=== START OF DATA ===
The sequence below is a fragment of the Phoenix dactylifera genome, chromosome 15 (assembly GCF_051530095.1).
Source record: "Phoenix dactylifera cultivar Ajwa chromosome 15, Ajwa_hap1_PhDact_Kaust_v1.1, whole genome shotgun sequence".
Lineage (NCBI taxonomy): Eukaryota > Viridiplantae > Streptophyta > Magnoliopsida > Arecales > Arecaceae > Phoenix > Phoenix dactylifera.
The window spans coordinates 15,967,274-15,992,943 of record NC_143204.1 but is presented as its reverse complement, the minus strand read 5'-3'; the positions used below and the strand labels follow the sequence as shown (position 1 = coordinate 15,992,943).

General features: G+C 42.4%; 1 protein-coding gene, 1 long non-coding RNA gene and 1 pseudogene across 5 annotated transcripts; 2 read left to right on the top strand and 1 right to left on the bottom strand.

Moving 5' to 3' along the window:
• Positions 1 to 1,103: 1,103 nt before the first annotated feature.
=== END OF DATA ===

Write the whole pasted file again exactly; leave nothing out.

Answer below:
The sequence below is a fragment of the Phoenix dactylifera genome, chromosome 15 (assembly GCF_051530095.1).
Source record: "Phoenix dactylifera cultivar Ajwa chromosome 15, Ajwa_hap1_PhDact_Kaust_v1.1, whole genome shotgun sequence".
Lineage (NCBI taxonomy): Eukaryota > Viridiplantae > Streptophyta > Magnoliopsida > Arecales > Arecaceae > Phoenix > Phoenix dactylifera.
The window spans coordinates 15,967,274-15,992,943 of record NC_143204.1 but is presented as its reverse complement, the minus strand read 5'-3'; the positions used below and the strand labels follow the sequence as shown (position 1 = coordinate 15,992,943).

General features: G+C 42.4%; 1 protein-coding gene, 1 long non-coding RNA gene and 1 pseudogene across 5 annotated transcripts; 2 read left to right on the top strand and 1 right to left on the bottom strand.

Moving 5' to 3' along the window:
• Positions 1 to 1,103: 1,103 nt before the first annotated feature.